This is a continuation of a series that dives into the meaning behind the scenes in the film. The Passion of the Christ. This is part 2 of 5.
Judas and Jesus meet; Peter and Mary Meet
There is a scene when Jesus is being led away by the guards of the High Priest. They pass a bridge and because of the intensity of the blows, Jesus falls off the bridge only to be dangling by the chains that secure him. In the few moments that he is dangling, he sees Judas and they stare at each other's eyes.
This non-scriptural scene was included to impress on us that Judas had a chance to repent of his betrayal. In the scene, the eyes of Jesus pierce Judas as if waiting for him to say sorry. A few seconds pass and Jesus is yanked back up. The moment is gone, and so is the opportunity for Judas to show any sign of repentance to him. The next thing that happens is we see a freakish demon appear from the shadows to haunt poor Judas who drives him mad and runs away.
Another non-scriptural scene that can be conceptually juxtaposed to this is the meeting of Peter and Mary. After Peter realizes he has betrayed Jesus three times, he runs away just like Judas does. On his way, however, he stumbles upon Mary, kneels down, and asks forgiveness. It is the exact opposite reaction of Judas. Peter, instead, makes an act of repentance. He cannot say it to Christ (he will after the Resurrection when he confesses his love for Christ three times in John 21) but he feels so bad that he needs to tell it to Mary, whom he also feels he has betrayed in a way.
These two scenes contrast the different ways the two apostles deal with their guilt.
The Demise of Judas
In the scene when Judas can no longer take his guilt, he finds himself beside a camel infested with maggots, and whose teeth seem to sneer at him. While there is no biblical reference to this scene, it is included for its allusion to damnation, which drives Judas to the brink of despair and so hangs himself.
The maggots remind him of Isaiah 66:24 and Mark: 9:47-48: Better for you to enter into the kingdom of God with one eye than with two eyes to be thrown into Gehenna, where ‘their worm does not die, and the fire is not quenched.'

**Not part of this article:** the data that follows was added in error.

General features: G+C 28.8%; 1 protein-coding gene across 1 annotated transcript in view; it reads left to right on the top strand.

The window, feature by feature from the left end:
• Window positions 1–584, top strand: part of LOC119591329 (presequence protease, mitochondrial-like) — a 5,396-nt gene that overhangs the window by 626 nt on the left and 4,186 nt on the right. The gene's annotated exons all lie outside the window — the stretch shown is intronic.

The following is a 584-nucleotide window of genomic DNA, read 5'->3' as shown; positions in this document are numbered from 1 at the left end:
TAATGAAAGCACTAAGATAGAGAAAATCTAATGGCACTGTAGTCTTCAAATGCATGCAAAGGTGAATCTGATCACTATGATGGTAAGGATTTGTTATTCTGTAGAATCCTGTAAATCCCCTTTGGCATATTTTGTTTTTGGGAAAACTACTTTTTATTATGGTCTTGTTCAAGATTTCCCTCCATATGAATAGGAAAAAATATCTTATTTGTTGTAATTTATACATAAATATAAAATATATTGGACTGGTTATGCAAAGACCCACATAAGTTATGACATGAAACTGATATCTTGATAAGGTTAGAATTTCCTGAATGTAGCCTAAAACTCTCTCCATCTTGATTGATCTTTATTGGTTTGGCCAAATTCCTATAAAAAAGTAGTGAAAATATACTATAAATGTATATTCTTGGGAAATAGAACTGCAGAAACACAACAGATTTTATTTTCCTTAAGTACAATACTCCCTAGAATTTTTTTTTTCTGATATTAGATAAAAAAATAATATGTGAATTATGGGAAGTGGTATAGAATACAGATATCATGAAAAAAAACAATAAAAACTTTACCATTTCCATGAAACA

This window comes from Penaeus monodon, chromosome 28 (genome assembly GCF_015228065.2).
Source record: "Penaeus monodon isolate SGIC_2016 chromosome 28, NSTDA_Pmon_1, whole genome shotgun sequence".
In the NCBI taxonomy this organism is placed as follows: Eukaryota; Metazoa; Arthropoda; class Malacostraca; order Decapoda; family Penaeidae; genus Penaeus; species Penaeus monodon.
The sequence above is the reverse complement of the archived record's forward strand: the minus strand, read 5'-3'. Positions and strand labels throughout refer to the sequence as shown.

The teeth remind him of Matthew 13:49-50: Thus it will be at the end of the age. The angels will go out and separate the wicked from the righteous and throw them into the fiery furnace, where there will be wailing and grinding of teeth.
The teeth and worms are the visual representation of his destiny. He forgets that God is merciful and is driven to a sense where he loses all hope. It is chilling when we realize that the rope he hung himself with is the same rope that was around the camel's neck. It is a symbol that he is linked to damnation.
Jesus in the Dungeon of Caiaphas
There is no Gospel verse that records Jesus being kept in the dungeon of Caiaphas, however, it does make sense that he must have been kept somewhere in the night prior to being brought before Pilate. The Church of Peter in Gallicantu in Jerusalem is said to have been built on top of the High Priest Caiaphas's house. There is a rooster on the roof that is a memorial of Peter's threefold betrayal "before the cock crows" which is believed to have happened there too.
Beneath the Church is a dungeon that is believed to have been used to hold Christ for this purpose. The place is so small and dark that there is barely any room to move. In its original state, there were no stairs, and that meant the prisoner had to be lowered by rope or chains, and taken out the same way.
The film includes a scene where Jesus is held overnight in such a space. That isn't the surprising thing about the scene. What is is that Mary roams around the house and seems to know where her son is kept. She looks down at the floor to where he is, while he looks up to where she is. Although this isn't scriptural, the scene was included to show us Mary's intimacy in her participation in her son's Passion. Catholics believe that she wasn't just a vessel used to squirt out the Son of God. Instead, her participation was consensual and planned. If the fall was caused by Adam and Eve, a man and woman; so too, must a man and woman undo it through obedience. When Mary was asked to be the Mother of the Messiah, she accepted it even if she was betrothed to Joseph (in those times considered as a husband already). If her son did not belong to Joseph, it would look like she was an adulterer whose punishment is stoning to death. Her obedience, therefore, came at jeopardy to her life. It was a risk she took in order to be in union with God's plan, and in this scene, we see here continuous participation in that plan.
This series is continued in part 3.